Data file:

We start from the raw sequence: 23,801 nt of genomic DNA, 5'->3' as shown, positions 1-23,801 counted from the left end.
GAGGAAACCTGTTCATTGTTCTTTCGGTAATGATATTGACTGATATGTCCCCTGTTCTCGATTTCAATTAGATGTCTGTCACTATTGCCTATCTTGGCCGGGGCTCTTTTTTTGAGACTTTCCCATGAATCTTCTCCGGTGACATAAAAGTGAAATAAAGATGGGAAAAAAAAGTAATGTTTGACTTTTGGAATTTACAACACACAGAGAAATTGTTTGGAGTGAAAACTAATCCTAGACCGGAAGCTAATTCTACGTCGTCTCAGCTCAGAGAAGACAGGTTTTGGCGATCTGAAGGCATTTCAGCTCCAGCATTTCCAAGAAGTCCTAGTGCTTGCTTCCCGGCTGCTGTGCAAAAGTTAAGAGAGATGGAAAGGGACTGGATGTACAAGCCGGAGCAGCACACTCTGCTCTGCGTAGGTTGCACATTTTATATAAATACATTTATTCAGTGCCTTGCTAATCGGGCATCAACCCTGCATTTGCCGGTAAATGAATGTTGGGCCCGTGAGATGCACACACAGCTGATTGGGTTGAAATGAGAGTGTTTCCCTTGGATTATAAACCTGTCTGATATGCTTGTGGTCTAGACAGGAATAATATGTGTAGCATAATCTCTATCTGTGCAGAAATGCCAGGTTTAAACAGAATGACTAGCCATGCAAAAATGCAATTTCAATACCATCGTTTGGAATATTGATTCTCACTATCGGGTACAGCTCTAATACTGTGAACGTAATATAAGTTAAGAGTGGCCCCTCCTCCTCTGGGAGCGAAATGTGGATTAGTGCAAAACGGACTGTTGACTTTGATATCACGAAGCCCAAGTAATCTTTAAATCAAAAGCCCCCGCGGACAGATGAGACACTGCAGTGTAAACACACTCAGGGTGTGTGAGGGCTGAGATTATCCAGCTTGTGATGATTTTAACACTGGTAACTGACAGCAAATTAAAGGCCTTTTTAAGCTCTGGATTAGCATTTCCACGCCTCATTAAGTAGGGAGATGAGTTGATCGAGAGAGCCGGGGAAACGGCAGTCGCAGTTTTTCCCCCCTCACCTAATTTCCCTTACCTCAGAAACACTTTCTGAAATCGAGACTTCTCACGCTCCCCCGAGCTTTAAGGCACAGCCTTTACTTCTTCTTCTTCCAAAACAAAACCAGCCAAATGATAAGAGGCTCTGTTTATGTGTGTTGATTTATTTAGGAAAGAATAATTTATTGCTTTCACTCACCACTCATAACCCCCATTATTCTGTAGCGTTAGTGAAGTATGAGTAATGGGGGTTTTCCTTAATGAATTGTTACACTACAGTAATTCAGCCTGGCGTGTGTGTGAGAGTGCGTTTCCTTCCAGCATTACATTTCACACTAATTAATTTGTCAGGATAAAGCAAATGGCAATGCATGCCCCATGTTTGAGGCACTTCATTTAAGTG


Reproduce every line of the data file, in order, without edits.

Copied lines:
We start from the raw sequence: 23,801 nt of genomic DNA, 5'->3' as shown, positions 1-23,801 counted from the left end.
GAGGAAACCTGTTCATTGTTCTTTCGGTAATGATATTGACTGATATGTCCCCTGTTCTCGATTTCAATTAGATGTCTGTCACTATTGCCTATCTTGGCCGGGGCTCTTTTTTTGAGACTTTCCCATGAATCTTCTCCGGTGACATAAAAGTGAAATAAAGATGGGAAAAAAAAGTAATGTTTGACTTTTGGAATTTACAACACACAGAGAAATTGTTTGGAGTGAAAACTAATCCTAGACCGGAAGCTAATTCTACGTCGTCTCAGCTCAGAGAAGACAGGTTTTGGCGATCTGAAGGCATTTCAGCTCCAGCATTTCCAAGAAGTCCTAGTGCTTGCTTCCCGGCTGCTGTGCAAAAGTTAAGAGAGATGGAAAGGGACTGGATGTACAAGCCGGAGCAGCACACTCTGCTCTGCGTAGGTTGCACATTTTATATAAATACATTTATTCAGTGCCTTGCTAATCGGGCATCAACCCTGCATTTGCCGGTAAATGAATGTTGGGCCCGTGAGATGCACACACAGCTGATTGGGTTGAAATGAGAGTGTTTCCCTTGGATTATAAACCTGTCTGATATGCTTGTGGTCTAGACAGGAATAATATGTGTAGCATAATCTCTATCTGTGCAGAAATGCCAGGTTTAAACAGAATGACTAGCCATGCAAAAATGCAATTTCAATACCATCGTTTGGAATATTGATTCTCACTATCGGGTACAGCTCTAATACTGTGAACGTAATATAAGTTAAGAGTGGCCCCTCCTCCTCTGGGAGCGAAATGTGGATTAGTGCAAAACGGACTGTTGACTTTGATATCACGAAGCCCAAGTAATCTTTAAATCAAAAGCCCCCGCGGACAGATGAGACACTGCAGTGTAAACACACTCAGGGTGTGTGAGGGCTGAGATTATCCAGCTTGTGATGATTTTAACACTGGTAACTGACAGCAAATTAAAGGCCTTTTTAAGCTCTGGATTAGCATTTCCACGCCTCATTAAGTAGGGAGATGAGTTGATCGAGAGAGCCGGGGAAACGGCAGTCGCAGTTTTTCCCCCCTCACCTAATTTCCCTTACCTCAGAAACACTTTCTGAAATCGAGACTTCTCACGCTCCCCCGAGCTTTAAGGCACAGCCTTTACTTCTTCTTCTTCCAAAACAAAACCAGCCAAATGATAAGAGGCTCTGTTTATGTGTGTTGATTTATTTAGGAAAGAATAATTTATTGCTTTCACTCACCACTCATAACCCCCATTATTCTGTAGCGTTAGTGAAGTATGAGTAATGGGGGTTTTCCTTAATGAATTGTTACACTACAGTAATTCAGCCTGGCGTGTGTGTGAGAGTGCGTTTCCTTCCAGCATTACATTTCACACTAATTAATTTGTCAGGATAAAGCAAATGGCAATGCATGCCCCATGTTTGAGGCACTTCATTTAAGTG